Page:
Amid the worsening cost-of-living crisis, nearly three-quarters of European consumers are cutting back spending on everyday items, including food, to make ends meet, according to IRI, a data analytics and market research company, reported Bloomberg recently.
The EU and the US together account for more than 80 per cent of Bangladesh's export earnings.
Exports from Bangladesh dropped 6.25 per cent year-on-year to $3.9 billion in September, the first fall in 14 months, leading to an overall slowdown in shipment.
The FMCG (fast-moving consumer goods) companies that serve the local consumers were also suffering from a lower profit since the cost of operation rose, said Rahman.
"The depreciation of the local currency against the US dollar sent the raw material costs soaring."
The taka lost its value by at least 25 per cent versus the American greenback in September compared to a year prior amid fast-depletion of the foreign currency reserves.
The insurance sector suffered significantly in the July-September quarter as the opening of letters of credit for imports dropped.
Providing insurance coverage to LCs is a major source of income for insurers, said Rahman, also a director of Eastland Insurance Company Limited.
Some large companies such as Walton Hi-tech Industries, Singer Bangladesh, Runner Automobiles, ACI Ltd, Ifad Autos, and Baraka Power incurred losses in the first quarter of 2022-23. They logged profits in the same period a year earlier.
Walton, the largest electric and electronic items manufacturer in Bangladesh, blamed the war, higher global inflation, the price hike of materials, higher freight costs, vulnerable market condition and devaluation of the local currency for the decrease in profits.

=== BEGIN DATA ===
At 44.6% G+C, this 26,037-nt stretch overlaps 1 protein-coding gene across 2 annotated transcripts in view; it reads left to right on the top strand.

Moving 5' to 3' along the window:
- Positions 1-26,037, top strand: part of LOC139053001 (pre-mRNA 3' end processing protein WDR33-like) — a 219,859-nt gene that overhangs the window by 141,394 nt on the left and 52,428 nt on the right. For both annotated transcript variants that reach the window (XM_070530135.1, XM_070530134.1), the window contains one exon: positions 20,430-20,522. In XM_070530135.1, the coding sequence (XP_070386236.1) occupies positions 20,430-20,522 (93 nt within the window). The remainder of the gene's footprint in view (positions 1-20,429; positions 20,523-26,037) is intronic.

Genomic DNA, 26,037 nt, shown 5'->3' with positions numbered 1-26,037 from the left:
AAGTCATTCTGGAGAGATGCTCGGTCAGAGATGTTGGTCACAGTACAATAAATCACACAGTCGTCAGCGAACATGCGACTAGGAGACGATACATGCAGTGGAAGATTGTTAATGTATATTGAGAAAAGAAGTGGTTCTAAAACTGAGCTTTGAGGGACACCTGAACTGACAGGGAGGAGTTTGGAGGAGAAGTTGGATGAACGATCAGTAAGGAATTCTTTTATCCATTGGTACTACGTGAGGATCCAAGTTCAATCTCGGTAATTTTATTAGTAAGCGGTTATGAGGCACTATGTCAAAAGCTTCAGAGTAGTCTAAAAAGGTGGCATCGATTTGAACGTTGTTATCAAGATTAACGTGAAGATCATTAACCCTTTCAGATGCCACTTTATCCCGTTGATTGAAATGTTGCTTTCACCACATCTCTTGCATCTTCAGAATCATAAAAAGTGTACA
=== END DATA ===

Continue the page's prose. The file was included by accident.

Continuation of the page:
Abdul Matlub Ahmad, a former president of the Federation of Bangladesh Chambers of Commerce and Industries, the apex trade body in the country, said: "All businesses suffer due to the government's recent decision to reduce imports and the squeeze in spending by consumers."
In order to save the foreign exchange reserves, whose level fell by 25 per cent since the war began, the government has limited the imports of non-essential and luxury items.
But since manufacturers rely on foreign markets to buy raw materials, the import restriction has hit the economy, said Ahmad, also the chairman of Nitol-Niloy Group of Companies.
"People are cash-strapped so they are cautious against buying luxury items. As a result, the sales of the luxury items manufacturers have fallen."
Runner Automobiles said it posted losses in the first quarter for the shrinking sales, higher cost of production, import restrictions, and the overall economic downturn.
It has been further compounded by the war and its fallout on the world economy, it said.
Singer Bangladesh said economic activities remained depressed during the reporting period as freight, energy and food price shocks continued to impact adversely.
These adversities have created uncertainty and consumers have deferred purchase unless it is absolutely necessary, it said.